In this post I set both UAH and GISS global temperature anomaly series to a common baseline period (1981-2010) and compare them. Even though the UAH series is satellite based and GISS series is station based, the series exhibit striking similarities.
In this previous post, I showed how to convert temperature anomaly time series from one baseline period to another period. I use this technique in this post to directly compare UAH (baseline 1981-2010) and GISS (baseline 1951-1980) series.
The offsets are as follows:
- UAH: -0.000978
- GISS: 0.34958
Since the UAH TLT 5.4 series is based on a 1981-2010 baseline, the offset is nearly zero (-0.00098 versus 0.0).
Users can reproduce my analysis on their own by downloading my CTS.csv file and applying the offsets to the UAH and GISS series.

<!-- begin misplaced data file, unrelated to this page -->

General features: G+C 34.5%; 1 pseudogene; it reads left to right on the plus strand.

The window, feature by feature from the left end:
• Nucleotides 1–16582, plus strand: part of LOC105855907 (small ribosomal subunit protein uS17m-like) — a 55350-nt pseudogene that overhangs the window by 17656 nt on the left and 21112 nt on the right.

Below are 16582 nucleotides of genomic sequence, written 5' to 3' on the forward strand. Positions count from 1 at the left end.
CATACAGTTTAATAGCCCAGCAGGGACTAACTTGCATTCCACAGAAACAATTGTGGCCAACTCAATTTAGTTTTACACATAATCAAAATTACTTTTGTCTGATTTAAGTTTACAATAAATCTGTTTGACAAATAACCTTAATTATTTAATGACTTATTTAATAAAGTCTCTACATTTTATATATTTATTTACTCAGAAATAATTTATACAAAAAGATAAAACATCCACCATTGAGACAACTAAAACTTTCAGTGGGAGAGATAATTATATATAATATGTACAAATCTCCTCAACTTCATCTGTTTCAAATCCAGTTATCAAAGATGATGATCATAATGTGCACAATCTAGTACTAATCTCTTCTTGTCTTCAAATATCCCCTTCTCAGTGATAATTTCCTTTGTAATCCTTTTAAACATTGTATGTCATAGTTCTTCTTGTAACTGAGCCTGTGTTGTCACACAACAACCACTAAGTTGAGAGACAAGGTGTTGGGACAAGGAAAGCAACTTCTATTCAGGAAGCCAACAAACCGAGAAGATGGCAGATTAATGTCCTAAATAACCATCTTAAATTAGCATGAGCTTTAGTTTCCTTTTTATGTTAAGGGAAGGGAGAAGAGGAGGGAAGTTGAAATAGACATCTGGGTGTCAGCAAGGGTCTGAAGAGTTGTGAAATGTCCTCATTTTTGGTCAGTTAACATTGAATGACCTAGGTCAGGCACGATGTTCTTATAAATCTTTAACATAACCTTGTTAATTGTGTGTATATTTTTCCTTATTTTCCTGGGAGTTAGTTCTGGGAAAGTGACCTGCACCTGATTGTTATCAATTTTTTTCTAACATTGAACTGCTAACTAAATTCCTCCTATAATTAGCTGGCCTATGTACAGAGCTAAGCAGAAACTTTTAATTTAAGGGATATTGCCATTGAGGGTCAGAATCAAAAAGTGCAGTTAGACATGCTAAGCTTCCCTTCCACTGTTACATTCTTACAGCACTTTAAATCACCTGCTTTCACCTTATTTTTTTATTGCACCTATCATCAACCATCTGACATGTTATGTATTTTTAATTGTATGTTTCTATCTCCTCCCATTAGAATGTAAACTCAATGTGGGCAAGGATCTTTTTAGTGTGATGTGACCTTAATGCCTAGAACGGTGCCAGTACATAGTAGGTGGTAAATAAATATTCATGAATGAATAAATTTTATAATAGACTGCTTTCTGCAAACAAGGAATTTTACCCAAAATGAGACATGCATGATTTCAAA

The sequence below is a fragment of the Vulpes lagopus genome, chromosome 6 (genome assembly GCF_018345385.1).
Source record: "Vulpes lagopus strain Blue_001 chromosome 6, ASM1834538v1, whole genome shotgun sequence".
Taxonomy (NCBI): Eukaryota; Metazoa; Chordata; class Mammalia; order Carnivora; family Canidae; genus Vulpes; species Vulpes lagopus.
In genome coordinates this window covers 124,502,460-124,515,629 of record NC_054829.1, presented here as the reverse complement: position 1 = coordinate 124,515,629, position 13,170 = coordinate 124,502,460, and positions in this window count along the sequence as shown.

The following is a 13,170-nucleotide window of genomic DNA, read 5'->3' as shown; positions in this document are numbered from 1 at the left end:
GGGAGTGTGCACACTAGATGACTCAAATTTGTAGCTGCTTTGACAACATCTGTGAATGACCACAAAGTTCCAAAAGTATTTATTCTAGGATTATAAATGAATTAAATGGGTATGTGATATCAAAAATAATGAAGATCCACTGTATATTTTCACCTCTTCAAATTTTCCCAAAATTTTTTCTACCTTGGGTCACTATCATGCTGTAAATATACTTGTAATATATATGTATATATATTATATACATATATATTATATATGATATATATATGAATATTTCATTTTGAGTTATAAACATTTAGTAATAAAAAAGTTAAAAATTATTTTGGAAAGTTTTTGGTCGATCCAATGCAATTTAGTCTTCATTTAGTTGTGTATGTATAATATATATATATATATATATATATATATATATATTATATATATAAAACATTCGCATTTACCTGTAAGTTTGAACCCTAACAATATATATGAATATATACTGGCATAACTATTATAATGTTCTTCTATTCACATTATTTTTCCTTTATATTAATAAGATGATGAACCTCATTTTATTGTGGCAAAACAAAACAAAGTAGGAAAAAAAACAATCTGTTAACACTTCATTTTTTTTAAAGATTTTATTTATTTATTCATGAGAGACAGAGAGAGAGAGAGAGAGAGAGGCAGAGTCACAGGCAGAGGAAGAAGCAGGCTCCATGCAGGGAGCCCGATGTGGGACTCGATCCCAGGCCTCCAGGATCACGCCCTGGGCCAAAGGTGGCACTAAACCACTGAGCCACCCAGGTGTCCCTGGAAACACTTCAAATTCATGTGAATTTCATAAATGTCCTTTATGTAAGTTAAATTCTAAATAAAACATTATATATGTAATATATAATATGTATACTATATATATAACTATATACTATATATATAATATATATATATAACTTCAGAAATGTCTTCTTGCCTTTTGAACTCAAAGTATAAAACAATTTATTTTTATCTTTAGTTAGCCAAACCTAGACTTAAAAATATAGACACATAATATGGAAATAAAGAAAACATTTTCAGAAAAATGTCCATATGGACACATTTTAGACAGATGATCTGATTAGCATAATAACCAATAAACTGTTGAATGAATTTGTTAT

Comparison of 1981-2010 Baseline Series
Here is a plot of UAH and GISS 12 month moving averages for 1979 to current: Click to EnlargeBoth 12-month moving average series show similar cyclical patterns with positive trends. The UAH series shows a wider swing than GISS in both high and low periods.
Here is the monthly trend chart for the 2 series: Click to Enlarge
We can examine the delta (delta = UAH – GISS) between the two series to see the actual differences between the series each month. Click to Enlarge. In the 1979 – 2011 period, UAH has been greater than GISS 50% of the time and less than GISS 50% of the time.
Once we set UAH and GISS series on the same baseline, the similarities between the 2 series become clear:
- Both series exhibit strong cyclical patterns, attributable in part to El Nino – La Nina cycles
- Both show upward trend
- Timing of cycles is comparable
- UAH is greater than GISS 50% of months
- GISS is greater than UAH 50% of months
- UAH seems to react more to El Nino – La Nina events than GISS